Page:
UMaine Survey: Outreach & Education Needed For U.S. Aquaculture Growth

Researchers at the University of Maine have identified some important findings from a survey of Americans’ perceptions and understanding about aquaculture.

As has been discussed on Farmed Seafood, while the United States consumes a lot of fish, it does not produce nearly as much, making it a net importer of seafood. The U.S. is 17th on the list of top aquaculture producing countries, yet the #1 importer of fish and fishery products in the world. For comparison, China represents 60% of global aquaculture production and is the #1 exporter of fish and fishery products.

In order to better understand how consumers in the U.S. view aquaculture, and use those findings to assist industry efforts, Caroline Noblet and Laura Rickard at UMaine developed and implemented a survey. It was administered by an international consulting firm and sent to a representative portion of Americans according to the U.S. census. Over 1200 responses were collected, and analysis has been completed.

“One of the things that there is a lot of curiosity about relates to how much people actually know about aquaculture,” Noblet says. “It’s been 20 or 30 years since the industry was first introduced here and things have really evolved. We wanted to take a closer look at that.”

A finding that became clear almost immediately was the gap in consumers’ knowledge about aquaculture. A graduate student assisting with the project stated, “There’s a lot of uncertainty in how people feel about aquaculture and there is a lot of work left to be done.” Following this analysis, an undergraduate student compared responses across different demographics.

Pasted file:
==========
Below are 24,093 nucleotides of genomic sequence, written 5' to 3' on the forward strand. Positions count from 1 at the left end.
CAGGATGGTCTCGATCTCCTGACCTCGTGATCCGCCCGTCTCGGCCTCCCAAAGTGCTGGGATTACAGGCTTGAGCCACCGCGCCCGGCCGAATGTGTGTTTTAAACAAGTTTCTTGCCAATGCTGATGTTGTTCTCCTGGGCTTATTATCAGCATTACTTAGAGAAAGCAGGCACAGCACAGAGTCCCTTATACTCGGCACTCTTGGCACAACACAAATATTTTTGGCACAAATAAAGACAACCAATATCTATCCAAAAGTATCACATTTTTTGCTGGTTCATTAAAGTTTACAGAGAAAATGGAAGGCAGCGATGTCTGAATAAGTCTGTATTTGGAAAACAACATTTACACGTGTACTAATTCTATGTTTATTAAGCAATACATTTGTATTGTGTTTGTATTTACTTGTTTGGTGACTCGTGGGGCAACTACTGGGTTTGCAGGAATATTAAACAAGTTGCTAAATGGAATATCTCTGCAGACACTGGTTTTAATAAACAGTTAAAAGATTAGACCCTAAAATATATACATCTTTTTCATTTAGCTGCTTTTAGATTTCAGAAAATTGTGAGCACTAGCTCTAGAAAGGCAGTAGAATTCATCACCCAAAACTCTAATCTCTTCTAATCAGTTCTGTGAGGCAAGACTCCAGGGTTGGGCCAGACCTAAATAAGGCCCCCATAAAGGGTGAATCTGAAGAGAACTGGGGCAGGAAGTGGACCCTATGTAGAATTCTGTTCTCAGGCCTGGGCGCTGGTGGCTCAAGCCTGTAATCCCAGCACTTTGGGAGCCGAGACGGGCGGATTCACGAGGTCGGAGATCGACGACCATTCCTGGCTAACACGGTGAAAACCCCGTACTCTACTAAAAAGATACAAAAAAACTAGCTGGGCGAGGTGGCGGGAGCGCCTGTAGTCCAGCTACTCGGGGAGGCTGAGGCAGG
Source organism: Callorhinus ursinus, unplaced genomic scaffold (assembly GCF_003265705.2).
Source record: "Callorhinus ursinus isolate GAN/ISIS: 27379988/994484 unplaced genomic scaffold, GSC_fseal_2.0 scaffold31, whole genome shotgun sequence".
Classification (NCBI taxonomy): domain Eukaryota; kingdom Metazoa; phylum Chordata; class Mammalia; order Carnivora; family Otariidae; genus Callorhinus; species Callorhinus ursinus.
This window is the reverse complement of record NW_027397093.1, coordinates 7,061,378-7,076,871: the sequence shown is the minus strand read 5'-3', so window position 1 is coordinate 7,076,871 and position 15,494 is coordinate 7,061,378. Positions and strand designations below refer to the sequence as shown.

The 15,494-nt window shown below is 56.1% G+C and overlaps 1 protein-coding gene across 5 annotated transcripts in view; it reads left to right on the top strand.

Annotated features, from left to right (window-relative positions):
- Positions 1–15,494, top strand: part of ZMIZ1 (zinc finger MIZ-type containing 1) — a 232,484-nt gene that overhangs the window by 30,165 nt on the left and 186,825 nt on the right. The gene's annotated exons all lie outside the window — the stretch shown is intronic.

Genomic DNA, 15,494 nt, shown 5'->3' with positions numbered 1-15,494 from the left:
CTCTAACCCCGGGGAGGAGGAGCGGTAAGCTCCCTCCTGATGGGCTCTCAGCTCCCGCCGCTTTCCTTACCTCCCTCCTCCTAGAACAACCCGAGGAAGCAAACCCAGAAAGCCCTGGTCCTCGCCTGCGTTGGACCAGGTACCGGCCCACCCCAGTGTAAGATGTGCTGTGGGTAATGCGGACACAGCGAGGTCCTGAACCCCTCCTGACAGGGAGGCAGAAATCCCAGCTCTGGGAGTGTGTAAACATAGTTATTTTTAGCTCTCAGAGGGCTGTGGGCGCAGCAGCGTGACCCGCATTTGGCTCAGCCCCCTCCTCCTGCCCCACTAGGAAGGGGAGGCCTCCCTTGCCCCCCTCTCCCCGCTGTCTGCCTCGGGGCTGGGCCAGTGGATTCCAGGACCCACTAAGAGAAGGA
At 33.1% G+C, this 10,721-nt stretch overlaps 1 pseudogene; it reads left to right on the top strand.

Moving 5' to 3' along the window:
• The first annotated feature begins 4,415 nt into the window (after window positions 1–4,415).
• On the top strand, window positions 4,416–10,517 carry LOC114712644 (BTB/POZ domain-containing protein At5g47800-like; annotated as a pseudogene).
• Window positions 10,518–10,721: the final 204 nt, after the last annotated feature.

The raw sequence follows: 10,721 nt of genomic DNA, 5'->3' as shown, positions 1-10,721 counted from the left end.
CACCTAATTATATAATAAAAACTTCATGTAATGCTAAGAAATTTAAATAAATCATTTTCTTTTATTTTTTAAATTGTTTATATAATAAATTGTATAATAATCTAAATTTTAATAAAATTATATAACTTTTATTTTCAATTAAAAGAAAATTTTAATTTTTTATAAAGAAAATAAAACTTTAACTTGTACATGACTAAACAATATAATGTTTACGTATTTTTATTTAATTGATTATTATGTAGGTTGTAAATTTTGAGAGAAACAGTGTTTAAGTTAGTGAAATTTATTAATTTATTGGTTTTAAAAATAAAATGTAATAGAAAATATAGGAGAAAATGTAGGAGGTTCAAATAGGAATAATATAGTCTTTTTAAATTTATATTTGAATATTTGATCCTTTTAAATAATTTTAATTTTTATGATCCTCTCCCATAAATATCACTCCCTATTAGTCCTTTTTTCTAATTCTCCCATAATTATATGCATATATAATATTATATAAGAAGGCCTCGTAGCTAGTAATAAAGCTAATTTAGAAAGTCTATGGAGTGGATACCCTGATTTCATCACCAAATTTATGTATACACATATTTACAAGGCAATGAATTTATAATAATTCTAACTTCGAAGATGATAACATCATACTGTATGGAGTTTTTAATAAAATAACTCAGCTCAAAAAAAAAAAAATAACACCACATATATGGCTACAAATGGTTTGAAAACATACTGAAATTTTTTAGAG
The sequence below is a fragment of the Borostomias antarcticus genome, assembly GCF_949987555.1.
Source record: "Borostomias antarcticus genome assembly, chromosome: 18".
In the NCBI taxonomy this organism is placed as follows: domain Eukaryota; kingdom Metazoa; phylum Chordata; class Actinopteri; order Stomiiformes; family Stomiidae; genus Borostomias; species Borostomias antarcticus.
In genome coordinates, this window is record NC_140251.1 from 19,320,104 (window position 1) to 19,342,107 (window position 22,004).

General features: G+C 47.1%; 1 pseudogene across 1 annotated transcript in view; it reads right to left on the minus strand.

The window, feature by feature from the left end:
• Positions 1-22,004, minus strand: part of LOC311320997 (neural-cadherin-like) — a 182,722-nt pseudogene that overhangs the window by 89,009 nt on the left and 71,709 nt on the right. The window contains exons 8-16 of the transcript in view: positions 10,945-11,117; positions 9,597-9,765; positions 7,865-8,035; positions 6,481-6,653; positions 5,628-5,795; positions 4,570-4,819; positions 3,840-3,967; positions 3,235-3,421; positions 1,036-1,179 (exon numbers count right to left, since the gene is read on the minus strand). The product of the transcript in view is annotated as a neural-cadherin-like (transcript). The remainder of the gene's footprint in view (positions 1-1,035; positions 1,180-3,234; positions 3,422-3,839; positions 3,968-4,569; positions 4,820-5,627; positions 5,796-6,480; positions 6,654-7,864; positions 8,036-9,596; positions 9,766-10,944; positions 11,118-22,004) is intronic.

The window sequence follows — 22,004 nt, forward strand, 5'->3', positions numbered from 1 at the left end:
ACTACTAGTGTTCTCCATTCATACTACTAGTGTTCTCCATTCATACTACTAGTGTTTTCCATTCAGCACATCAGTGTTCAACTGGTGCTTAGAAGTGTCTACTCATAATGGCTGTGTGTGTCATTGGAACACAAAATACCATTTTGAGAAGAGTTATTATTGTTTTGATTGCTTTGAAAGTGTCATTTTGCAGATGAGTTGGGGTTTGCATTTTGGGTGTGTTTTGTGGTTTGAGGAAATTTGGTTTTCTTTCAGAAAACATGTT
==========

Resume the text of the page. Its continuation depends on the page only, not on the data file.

In general, researchers found relatively low industry awareness among U.S. consumers, which suggests public opinion may be altered with ongoing education and outreach efforts aimed at informing a collective understanding about aquaculture.

Respondents also generally were open to aquaculture and its expansion, as long as it did not interfere with other recreational opportunities – such as fishing and sightseeing – and expressed a desire to learn more though few actively sought information on aquaculture.

The researchers were encouraged by respondents’ openness to aquaculture and their respect for science. It was concluded that there is significant opportunity in a science-based communications effort for aquaculture. The team will conduct a Maine-specific survey this spring to further clarify attitudes and understandings within the state, where aquaculture is booming.

Read the full press release here.

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